PUCK'S SONG an encounter with Kipling

While working on the sequence and book England and Nowhere I felt an affinity with Kipling's view of English history as a layered, continuing story, as related in his children's books Puck of Pook's Hill and Rewards and Fairies. In particular, I felt the poem "Puck's Song" expressed this view well, and started this series of constructed images to illustrate each of the twelve verses:

See you the ferny ride that steals
  Into the oak-woods far?
O that was whence they hewed the keels
  That rolled to Trafalgar.

And mark you where the ivy clings
  To Bayham's mouldering walls?
O there we cast the stout railings
  That stand around St. Paul's.

See you the dimpled track that runs
  All hollow through the wheat?
O that was where they hauled the guns
  That smote King Philip's fleet.

(Out of the Weald, the secret Weald,
  Men sent in ancient years,
The horse-shoes red at Flodden Field,
  The arrows at Poitiers!)

See you our little mill that clacks,
  So busy by the brook?
She has ground her corn and paid her tax
  Ever since Domesday Book.

See you our stilly woods of oak,
  And the dread ditch beside?
O that was where the Saxons broke
  On the day that Harold died.

See you the windy levels spread
  About the gates of Rye?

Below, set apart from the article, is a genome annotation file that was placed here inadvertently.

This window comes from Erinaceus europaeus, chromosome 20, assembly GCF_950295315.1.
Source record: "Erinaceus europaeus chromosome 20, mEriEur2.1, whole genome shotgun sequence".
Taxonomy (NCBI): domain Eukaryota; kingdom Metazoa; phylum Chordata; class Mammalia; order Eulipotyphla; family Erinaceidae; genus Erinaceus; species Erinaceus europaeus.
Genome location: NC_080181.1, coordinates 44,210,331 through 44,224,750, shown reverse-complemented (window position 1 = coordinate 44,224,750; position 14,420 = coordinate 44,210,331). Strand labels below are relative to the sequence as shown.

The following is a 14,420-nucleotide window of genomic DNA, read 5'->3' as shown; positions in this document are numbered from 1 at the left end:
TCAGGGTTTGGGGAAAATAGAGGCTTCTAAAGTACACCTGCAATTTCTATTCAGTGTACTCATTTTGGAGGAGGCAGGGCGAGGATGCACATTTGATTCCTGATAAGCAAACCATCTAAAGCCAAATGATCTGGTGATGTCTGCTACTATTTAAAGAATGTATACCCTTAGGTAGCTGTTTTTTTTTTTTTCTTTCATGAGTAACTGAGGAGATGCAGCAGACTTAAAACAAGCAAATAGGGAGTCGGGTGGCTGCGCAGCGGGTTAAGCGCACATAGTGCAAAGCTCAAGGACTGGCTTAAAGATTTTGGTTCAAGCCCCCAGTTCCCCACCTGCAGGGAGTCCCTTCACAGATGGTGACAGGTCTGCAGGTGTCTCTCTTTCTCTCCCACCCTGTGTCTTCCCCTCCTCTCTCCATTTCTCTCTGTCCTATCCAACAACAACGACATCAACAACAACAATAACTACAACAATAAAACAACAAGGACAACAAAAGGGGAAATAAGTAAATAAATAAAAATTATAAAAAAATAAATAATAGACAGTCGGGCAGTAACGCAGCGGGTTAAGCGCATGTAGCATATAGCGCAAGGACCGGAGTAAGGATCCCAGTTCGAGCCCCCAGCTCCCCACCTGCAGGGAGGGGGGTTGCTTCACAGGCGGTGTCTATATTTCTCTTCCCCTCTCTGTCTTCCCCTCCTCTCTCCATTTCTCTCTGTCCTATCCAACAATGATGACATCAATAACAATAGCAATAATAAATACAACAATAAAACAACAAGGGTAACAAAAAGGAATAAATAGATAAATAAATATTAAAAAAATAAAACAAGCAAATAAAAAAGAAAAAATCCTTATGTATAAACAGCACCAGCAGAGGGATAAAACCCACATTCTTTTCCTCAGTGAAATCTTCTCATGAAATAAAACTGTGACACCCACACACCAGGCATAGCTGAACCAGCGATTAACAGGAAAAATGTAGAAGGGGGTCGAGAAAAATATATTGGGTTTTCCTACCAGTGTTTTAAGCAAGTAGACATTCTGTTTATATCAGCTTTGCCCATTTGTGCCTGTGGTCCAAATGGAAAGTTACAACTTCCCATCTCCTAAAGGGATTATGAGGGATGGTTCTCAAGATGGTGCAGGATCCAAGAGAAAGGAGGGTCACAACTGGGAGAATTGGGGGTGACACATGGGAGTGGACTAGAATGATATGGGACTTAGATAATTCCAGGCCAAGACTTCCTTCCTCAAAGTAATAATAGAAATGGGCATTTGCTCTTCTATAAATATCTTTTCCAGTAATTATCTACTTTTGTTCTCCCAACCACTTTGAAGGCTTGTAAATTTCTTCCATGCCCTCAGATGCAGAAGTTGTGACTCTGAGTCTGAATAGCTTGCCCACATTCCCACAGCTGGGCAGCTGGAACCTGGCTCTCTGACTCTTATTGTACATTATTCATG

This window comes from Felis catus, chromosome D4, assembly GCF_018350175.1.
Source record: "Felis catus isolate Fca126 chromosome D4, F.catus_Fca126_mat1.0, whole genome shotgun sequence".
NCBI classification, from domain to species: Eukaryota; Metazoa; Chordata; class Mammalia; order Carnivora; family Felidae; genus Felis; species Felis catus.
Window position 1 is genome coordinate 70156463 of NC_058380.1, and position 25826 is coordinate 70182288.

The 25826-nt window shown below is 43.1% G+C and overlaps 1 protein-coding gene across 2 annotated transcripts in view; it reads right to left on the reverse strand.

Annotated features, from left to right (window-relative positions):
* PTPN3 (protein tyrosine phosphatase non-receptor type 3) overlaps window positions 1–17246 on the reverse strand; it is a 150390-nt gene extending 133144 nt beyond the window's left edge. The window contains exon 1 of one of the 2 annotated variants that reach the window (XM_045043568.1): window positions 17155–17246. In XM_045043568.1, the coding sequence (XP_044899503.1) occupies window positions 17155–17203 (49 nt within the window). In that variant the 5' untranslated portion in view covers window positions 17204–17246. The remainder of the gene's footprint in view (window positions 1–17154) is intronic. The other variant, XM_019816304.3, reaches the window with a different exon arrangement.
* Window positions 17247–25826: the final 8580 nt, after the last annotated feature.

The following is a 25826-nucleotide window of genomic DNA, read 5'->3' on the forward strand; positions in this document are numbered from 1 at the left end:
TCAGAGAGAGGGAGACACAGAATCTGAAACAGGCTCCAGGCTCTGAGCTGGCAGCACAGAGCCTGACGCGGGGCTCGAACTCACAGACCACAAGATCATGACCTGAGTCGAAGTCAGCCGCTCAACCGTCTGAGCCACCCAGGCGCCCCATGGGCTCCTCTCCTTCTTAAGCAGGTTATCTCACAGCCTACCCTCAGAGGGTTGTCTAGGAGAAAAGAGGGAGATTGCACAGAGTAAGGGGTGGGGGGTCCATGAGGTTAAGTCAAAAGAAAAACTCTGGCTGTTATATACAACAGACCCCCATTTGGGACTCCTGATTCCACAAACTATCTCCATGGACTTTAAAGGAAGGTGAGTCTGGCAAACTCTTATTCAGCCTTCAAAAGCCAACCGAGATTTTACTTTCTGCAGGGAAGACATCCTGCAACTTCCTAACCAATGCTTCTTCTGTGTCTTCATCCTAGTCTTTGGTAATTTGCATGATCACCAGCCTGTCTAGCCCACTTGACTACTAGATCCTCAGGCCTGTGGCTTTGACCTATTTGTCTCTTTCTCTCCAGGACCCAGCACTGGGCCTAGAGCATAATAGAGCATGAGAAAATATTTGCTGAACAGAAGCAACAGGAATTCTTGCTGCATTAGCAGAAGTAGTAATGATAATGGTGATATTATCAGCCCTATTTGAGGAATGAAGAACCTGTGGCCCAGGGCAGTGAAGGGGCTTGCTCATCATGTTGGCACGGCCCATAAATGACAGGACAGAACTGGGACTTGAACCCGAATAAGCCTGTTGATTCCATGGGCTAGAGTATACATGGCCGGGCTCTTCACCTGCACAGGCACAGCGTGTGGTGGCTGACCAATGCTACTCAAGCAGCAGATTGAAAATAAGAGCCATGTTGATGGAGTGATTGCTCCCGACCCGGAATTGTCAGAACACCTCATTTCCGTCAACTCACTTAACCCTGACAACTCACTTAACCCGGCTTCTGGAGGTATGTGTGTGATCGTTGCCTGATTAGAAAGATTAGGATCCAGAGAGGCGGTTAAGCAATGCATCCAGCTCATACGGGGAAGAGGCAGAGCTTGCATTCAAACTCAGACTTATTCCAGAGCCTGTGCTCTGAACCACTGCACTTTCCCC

O that was where the Northmen fled,
  When Alfred's ships came by.

See you our pastures wide and lone,
  Where the red oxen browse?
O there was a City thronged and known,
  Ere London boasted a house.

And see you after rain, the trace
  Of mound and ditch and wall? 
O that was a Legion's camping-place,
  When Caesar sailed from Gaul.

And see you marks that show and fade,
  Like shadows on the Downs?
O they are the lines the Flint Men made,
  To guard their wondrous towns.

Trackway and Camp and City lost,
  Salt Marsh where now is corn –
Old Wars, old Peace, old Arts that cease,
  And so was England born!

She is not any common Earth,
  Water or wood or air,
But Merlin's Isle of Gramarye,
  Where you and I will fare! 

In the process of making these illustrations, I was reminded of a favourite moment at the end of A Midsummer Night's Dream, when Puck is sent on stage to sweep the room ("I am sent with broom before / To sweep the dust behind the door"), and his broom became a key element in the iconography I have used.